UFC analyst Vitor Miranda is confident that Brazil could end 2022 with a handful of belts in the promotion.
The Ultimate Fighter: Brazil 4 heavyweight finalist became a successful content producer in the final years of his UFC career, racking up over 400,000 subscribers on YouTube before landing signing as an analyst for UFC in his native country.
As 2022 kicks off with Deiveson Figueiredo looking to regain the flyweight championship at Saturday’s UFC 270 in Anaheim, Calif., Miranda sees more opportunities for Brazil to collect titles inside the octagon.
“Lex Luthor” stopped by MMA Fighting’s Portuguese-language podcast Trocação Franca to break down Brazil’s best championship hopes.
Flyweight: Too close to call
“I can’t predict [this fight] because the other two were way too close. Deiveson’s style is about power and strength and Moreno comes in and out, so it’s about who can impose his game first. If Deiveson can land some good clean hands right off the bat [he has the advantage]. If not, Brandon Moreno comes forward slowly and steady and makes it more difficult. I don’t know what’s going to happen, but it will definitely be a great fight.”
Bantamweight: Jose Aldo’s second UFC belt
“Aldo is a phenom, a legend of the sport, and what happened [against Conor McGregor] was a crazy loss that will never happen again. McGregor got inside his head but not in terms of fear, but got him so pissed off to destroy McGregor that he fought out of his usual style, which is being calm, conscious and disciplined.
“He’s enjoying being in this weight class and is excited, and a fighter needs that motivation to conquer more. I believe Aldo has what it takes to go for another title run and win this belt. Petr Yan is a badass, he’s tough, and has a fighting style similar to Aldo’s. He starts slow, studying what his opponent is doing and then he starts to grow — and he’s peaking by the time his opponent is slowing down. That’s why I think it’s a tough fight for Aldo. It’s a similar style, but I believe he has enough technique and experience and hunger to become champion.”
Lightweight: Charles Oliveira beats Justin Gaethje
“I think it’s a good match-up [for Oliveira]. No one thought he’d knock [Michael] Chandler out and he was hurt in the first round. And then we had Chandler’s fight with Gaethje and it was a war, but Gaethje couldn’t drop him. I think Charles has what it takes to win, especially because wrestlers tend to give up their backs to get back to their feet, and that’s Charles’ thing. Charles is on a roll. Gaethje might come back and dominate in the future, but right now I think it’s going Charles’ way to remain champion.”
Welterweight: Vicente Luque can ‘bother’ Kamaru Usman
“Vicente Luque’s striking is great and I think Usman doesn’t have stand-up to go with him. Of course, when Usman fights a better striker he goes with his crazy wrestling game, which he’s great at, but Luque is not an easy fighter to read and prepare for because he’s super versatile, has dangerous attacks, and I think he can bother Usman. Usman is in a great moment, but there’s always a day to lose. Usman’s striking is evolving every time he fights, but wrestling is still his thing — and we need a few years to get to that level of experience.”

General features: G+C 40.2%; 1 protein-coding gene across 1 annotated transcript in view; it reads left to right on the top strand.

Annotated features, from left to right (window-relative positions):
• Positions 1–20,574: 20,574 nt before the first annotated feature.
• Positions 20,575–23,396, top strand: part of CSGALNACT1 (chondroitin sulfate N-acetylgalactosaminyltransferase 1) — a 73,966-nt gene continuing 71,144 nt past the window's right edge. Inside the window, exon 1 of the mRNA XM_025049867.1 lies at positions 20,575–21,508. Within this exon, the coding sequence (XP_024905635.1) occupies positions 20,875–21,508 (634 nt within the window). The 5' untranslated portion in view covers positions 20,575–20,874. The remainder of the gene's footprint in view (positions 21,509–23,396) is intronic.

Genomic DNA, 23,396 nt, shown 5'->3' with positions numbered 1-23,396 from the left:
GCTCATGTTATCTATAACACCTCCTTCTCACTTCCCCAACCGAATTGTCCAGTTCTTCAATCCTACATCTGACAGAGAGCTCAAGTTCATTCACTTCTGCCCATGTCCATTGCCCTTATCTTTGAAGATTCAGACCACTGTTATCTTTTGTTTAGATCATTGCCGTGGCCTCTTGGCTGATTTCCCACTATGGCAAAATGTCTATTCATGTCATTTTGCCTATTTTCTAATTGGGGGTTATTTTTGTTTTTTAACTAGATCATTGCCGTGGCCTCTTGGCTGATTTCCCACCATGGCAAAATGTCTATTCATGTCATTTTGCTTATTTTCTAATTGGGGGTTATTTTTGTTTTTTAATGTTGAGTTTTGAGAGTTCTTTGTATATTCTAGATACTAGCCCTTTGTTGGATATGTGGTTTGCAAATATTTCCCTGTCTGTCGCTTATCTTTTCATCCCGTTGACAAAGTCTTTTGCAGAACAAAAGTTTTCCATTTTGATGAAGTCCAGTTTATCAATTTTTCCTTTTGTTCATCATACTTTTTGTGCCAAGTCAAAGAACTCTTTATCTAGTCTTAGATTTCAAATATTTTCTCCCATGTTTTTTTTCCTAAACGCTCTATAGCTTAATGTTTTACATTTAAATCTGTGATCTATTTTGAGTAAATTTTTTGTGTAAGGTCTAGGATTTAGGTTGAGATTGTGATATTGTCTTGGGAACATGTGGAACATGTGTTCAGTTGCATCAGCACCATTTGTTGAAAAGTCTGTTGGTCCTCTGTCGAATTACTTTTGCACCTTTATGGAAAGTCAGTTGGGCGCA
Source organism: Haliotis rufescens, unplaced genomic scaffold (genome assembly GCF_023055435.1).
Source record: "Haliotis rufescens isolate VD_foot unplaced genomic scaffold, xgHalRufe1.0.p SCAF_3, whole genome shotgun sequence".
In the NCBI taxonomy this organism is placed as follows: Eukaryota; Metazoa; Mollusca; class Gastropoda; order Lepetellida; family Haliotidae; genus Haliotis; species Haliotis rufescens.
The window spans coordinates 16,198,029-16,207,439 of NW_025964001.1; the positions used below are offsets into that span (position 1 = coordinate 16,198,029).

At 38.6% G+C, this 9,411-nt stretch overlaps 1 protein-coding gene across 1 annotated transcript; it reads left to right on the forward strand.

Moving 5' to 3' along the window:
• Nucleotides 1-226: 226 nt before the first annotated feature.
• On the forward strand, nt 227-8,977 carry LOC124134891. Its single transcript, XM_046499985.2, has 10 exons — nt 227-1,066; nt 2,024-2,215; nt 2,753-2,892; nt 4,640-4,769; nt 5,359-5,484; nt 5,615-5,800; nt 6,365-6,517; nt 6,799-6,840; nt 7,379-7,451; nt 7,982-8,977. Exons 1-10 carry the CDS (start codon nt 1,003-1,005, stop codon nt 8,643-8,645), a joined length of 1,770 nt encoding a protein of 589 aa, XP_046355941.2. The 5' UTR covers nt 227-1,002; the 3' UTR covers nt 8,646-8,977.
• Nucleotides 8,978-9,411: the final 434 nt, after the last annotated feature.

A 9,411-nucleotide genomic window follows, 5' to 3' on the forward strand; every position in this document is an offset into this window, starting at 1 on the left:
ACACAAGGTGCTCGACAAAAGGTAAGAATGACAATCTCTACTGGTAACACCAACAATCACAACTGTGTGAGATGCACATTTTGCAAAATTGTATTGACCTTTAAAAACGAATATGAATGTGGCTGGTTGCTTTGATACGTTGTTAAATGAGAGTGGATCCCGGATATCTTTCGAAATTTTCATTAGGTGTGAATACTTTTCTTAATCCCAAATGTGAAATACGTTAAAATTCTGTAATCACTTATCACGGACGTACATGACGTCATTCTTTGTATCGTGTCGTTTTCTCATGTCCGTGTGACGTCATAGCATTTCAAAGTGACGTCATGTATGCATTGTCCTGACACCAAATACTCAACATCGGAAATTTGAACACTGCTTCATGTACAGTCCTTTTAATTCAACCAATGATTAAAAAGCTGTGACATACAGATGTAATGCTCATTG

Middleweight: Alex Pereira is the one
“I’m upset about this booking between him and [Bruno] ‘Blindado.’ I fought ‘Blindado’ on TUF and he has absurd hands of stone. I can say I was one of the few that ate those hands and survived to tell the story [laughs]. It’s a shame one of them has to stay behind, they both deserved to get to the top. But I hope it’s a thrilling fight and even the loser wins the respect [he deserves]. But I think, right now, I’d invest good money on ‘Poatan’ because I think he has what it takes to beat [Israel] Adesanya. I think it would be a kickboxing match with small gloves. I’m sure Adesanya wouldn’t try to take ‘Poatan’ down. The octagon is too big and Adesanya is a specialist with the way he moves. He’d have plenty of space to move and work, [but Pereira] would catch him with a punch in 15 or 25 minutes.”
Light heavyweight: Jiri Prochazka is ‘super dangerous’
“This guy is dangerous. He comes with something crazy out of nowhere from every angle. Knees, elbows… He’s a super dangerous fight for Glover if he stays on the outside. He has to do what he does best: pressure him and keep his hands on his face, just like he did against [Jan] Blachowicz. You can’t give Prochazka space to create. He’s reckless, even. He keeps his hands low and bounces all over the place, but you can’t predict what he’s going to create.
“You’d better smother him as quick as possible and once Glover does that, it’s his fight. Prochazka moves well but keeps his hands low and it’s hard to stay on the feet after taking a hand from Glover. He’ll keep his hands low to defend the takedowns and do some feints, and [Teixeira] can come in with his hand and even knock him out.”
Strawweight: Marina Rodriguez’s one win away
“I really like Marina’s style. I really do. She’s very smart. Her head coach does an excellent job, they are very strategist, and she has great future [in the UFC]. I think she’ll get to thew top and fight for this belt.”
Women’s bantamweight: Amanda Nunes’ revenge
“The only person that can answer [what happened at UFC 269] is Amanda herself, and maybe not even her. The pressure, two belts, training for so long to stay as champion, it all matters. And then a loss like that kind of gets more natural, it felt like she had enough. ‘You know what, let’s go for the next one.’ She kind of slowed down. It was weird to watch. But, if you really think about it, we’re human beings and there are moments where we’re not fine or something didn’t work out, or sometimes we have an injury that set her back, but the rematch, if she really wants to get that belt back, I think Julianna won’t last long.”